Chennai: Guindy park woos fewer migratory birds

CHENNAI: The northeast monsoon last year did bring above average rainfall in the city and the storage reservoirs have enough water to tide over the summer, according to authorities. However, denizens of the Guindy National Park, the country’s only such facility within a city, may not be as lucky as Chennaiites. The park has water to last only six months.

This is due to the late arrival of the monsoon and availability of less water in the Appalankulam tank in the reserve area, say park authorities. The tank serves as a favourite spot for nearly 132 species of migratory birds. So far during the migratory season (October to December), the park, spread over an area of 2.82 sqkm and having five natural ponds, has attracted fewer than the usual number of birds.

“Although there is minimum water in the Appalankulam pond, we are still hopeful of more birds coming,” says G Kamaraj, biologist at the park. The annual rainfall the park receives is not adequate for migratory birds to stay for a long period, he points out, adding: “Winged visitors from far-off places drop in here for short stays, on their way to Vedanthangal and other nearby sanctuaries that are bigger. During the season, they look for algae formations in the Appalankulam pond as a sign of welcome, and stop over for a while to feed on the fish. The open billed stork, rare painted stork, night heron, pond heron, little egret, dab chick, common teal, whistling teal, gargany and pink-tail duck are some of the regular visitors here.”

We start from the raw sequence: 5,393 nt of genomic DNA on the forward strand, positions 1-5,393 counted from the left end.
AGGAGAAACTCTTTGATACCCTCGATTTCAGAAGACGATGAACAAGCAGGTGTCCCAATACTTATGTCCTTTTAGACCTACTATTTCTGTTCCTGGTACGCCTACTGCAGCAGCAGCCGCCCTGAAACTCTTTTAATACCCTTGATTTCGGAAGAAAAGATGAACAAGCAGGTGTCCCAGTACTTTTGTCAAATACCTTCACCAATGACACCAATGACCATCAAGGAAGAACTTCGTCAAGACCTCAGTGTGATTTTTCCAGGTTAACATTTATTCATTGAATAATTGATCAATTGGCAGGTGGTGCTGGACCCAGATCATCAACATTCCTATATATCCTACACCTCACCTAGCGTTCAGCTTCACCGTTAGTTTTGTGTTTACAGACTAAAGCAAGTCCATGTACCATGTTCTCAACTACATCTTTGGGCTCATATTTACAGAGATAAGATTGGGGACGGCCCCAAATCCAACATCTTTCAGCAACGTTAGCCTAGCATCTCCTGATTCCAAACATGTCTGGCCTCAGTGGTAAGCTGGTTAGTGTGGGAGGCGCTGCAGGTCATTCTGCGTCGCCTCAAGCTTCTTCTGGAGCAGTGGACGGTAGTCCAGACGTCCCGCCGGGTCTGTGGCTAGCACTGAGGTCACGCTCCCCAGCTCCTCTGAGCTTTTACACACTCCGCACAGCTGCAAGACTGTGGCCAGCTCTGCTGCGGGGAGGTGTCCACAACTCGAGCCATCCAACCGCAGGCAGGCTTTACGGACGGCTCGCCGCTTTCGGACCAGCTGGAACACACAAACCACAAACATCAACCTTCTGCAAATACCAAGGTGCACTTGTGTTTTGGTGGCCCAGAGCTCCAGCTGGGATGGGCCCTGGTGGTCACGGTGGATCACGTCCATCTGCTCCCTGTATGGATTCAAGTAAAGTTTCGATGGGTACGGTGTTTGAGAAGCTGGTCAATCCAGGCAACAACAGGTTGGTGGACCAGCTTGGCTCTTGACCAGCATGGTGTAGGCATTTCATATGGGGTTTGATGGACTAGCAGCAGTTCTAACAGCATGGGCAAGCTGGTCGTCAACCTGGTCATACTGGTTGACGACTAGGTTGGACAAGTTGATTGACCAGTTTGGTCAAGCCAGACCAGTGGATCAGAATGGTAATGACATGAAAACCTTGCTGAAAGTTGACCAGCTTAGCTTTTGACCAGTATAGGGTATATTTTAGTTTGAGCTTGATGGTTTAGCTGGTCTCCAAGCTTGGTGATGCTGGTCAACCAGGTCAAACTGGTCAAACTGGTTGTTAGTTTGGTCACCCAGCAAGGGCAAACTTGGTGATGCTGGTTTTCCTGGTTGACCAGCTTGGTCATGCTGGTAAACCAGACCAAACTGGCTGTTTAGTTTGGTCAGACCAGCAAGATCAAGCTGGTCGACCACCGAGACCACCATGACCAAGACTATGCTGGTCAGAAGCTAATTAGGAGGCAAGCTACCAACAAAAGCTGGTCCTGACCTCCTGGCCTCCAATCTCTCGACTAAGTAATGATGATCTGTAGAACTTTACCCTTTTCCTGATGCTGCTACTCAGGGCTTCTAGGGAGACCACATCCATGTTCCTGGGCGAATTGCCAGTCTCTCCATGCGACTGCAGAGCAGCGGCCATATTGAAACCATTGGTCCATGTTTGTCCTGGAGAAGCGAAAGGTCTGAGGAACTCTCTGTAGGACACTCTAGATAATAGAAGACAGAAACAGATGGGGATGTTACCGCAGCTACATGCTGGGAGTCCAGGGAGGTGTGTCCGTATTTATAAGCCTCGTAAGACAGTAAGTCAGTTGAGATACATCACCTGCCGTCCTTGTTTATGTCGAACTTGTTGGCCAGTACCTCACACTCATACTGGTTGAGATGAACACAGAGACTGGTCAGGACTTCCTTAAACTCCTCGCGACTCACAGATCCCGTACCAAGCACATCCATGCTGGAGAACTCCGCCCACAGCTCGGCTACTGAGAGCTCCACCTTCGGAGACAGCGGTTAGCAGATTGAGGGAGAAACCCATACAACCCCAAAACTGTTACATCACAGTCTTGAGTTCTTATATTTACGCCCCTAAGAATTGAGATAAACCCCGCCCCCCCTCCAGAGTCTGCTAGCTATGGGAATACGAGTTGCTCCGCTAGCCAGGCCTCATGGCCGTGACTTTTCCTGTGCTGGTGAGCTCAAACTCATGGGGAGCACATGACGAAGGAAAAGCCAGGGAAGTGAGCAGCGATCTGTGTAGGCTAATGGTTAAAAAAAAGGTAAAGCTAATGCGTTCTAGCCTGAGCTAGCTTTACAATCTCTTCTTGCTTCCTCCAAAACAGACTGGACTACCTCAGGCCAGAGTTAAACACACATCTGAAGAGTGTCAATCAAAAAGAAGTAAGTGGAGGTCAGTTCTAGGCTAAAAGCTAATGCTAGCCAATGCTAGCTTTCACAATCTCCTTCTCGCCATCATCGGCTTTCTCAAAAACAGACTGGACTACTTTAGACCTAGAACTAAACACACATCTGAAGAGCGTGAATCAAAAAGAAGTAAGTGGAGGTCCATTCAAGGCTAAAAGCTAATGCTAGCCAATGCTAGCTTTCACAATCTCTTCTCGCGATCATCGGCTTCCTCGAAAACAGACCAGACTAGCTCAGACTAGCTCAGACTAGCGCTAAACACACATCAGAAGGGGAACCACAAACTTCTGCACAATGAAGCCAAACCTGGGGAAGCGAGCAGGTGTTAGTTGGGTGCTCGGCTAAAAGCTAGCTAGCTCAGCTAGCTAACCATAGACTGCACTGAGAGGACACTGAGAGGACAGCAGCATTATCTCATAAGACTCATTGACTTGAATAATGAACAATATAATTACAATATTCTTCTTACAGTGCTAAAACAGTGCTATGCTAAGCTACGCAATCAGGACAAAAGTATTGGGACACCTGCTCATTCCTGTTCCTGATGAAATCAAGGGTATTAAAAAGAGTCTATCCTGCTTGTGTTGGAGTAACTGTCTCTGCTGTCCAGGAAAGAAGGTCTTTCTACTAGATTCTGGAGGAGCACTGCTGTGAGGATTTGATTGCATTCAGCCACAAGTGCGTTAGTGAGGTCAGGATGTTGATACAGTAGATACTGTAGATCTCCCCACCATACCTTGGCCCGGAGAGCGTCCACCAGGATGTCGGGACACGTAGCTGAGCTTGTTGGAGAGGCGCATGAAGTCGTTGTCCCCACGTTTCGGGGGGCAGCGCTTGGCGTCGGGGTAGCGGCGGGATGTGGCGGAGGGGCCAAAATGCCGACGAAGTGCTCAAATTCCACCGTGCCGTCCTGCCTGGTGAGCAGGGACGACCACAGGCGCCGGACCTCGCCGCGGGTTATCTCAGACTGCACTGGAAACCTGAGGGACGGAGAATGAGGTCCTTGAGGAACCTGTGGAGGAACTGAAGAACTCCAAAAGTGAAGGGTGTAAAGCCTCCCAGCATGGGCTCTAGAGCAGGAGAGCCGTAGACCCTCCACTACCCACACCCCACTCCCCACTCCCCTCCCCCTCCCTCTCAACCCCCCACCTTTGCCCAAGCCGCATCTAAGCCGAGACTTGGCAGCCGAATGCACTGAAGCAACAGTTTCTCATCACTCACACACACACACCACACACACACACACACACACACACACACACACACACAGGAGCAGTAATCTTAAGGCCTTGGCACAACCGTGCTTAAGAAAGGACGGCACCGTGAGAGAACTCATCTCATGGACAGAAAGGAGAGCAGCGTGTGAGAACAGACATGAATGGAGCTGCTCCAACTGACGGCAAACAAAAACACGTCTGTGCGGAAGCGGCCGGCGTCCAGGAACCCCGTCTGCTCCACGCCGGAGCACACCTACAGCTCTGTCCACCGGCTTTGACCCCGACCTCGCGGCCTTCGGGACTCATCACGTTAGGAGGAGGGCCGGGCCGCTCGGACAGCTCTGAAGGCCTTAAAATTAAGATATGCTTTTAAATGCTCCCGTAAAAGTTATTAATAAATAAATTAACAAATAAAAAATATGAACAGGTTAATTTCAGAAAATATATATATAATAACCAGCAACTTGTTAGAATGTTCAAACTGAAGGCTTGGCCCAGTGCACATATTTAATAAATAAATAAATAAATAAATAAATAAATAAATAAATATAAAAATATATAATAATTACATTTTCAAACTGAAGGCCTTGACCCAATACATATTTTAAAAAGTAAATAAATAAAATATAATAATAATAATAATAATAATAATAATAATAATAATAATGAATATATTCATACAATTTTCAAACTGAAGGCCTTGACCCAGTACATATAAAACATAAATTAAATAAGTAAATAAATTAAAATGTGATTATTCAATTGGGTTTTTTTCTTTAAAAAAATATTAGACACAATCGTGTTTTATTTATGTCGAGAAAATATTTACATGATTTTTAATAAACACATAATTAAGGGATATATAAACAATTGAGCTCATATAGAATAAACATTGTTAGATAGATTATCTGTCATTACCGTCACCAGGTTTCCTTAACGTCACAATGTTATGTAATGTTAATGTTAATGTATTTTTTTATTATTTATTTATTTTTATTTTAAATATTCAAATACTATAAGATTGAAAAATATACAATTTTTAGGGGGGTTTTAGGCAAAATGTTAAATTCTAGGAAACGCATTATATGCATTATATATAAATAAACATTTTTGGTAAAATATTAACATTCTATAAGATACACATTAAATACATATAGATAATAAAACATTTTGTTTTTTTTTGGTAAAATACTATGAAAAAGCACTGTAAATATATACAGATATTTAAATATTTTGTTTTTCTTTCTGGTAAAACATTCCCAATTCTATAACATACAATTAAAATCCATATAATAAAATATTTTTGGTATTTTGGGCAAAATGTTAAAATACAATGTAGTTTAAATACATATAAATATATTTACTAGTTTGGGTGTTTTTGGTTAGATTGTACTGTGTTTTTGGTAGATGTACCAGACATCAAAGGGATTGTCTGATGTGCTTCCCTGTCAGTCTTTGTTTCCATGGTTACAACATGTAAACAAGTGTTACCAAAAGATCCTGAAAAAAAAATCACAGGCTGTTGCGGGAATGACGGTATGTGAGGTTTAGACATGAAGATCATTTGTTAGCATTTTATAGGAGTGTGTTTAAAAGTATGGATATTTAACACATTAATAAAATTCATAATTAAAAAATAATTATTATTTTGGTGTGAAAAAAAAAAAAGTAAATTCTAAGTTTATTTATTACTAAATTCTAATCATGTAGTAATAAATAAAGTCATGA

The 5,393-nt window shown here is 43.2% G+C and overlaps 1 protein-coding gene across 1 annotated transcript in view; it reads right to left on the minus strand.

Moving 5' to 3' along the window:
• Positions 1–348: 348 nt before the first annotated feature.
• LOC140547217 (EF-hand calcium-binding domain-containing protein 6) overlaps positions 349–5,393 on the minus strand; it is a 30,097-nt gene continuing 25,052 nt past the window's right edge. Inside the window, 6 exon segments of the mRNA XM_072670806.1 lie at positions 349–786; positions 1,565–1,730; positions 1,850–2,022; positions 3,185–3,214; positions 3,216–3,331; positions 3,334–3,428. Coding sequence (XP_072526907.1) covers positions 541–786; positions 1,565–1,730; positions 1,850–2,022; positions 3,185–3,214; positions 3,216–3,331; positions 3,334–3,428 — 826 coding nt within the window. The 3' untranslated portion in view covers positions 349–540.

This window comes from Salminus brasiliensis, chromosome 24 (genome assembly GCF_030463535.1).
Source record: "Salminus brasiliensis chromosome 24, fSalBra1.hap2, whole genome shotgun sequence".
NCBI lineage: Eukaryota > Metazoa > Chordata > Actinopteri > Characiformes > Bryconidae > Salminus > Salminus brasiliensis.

After park authorities deepened water channels, four tanks are now brimming with water, enough to take care of the park’s water needs for the next six months. However, the Appalankulam tank, located at one end of the park, depends on surplus water from the other four tanks. The National Park has more than 350 species of plants and 14 species of mammals, including the black buck, spotted deer, jackal, small Indian civet, bonnet macaque, black-napped hare, hedgehog and Indian pangolin. The park attracts an average of 3,000 visitors daily.

From TOI

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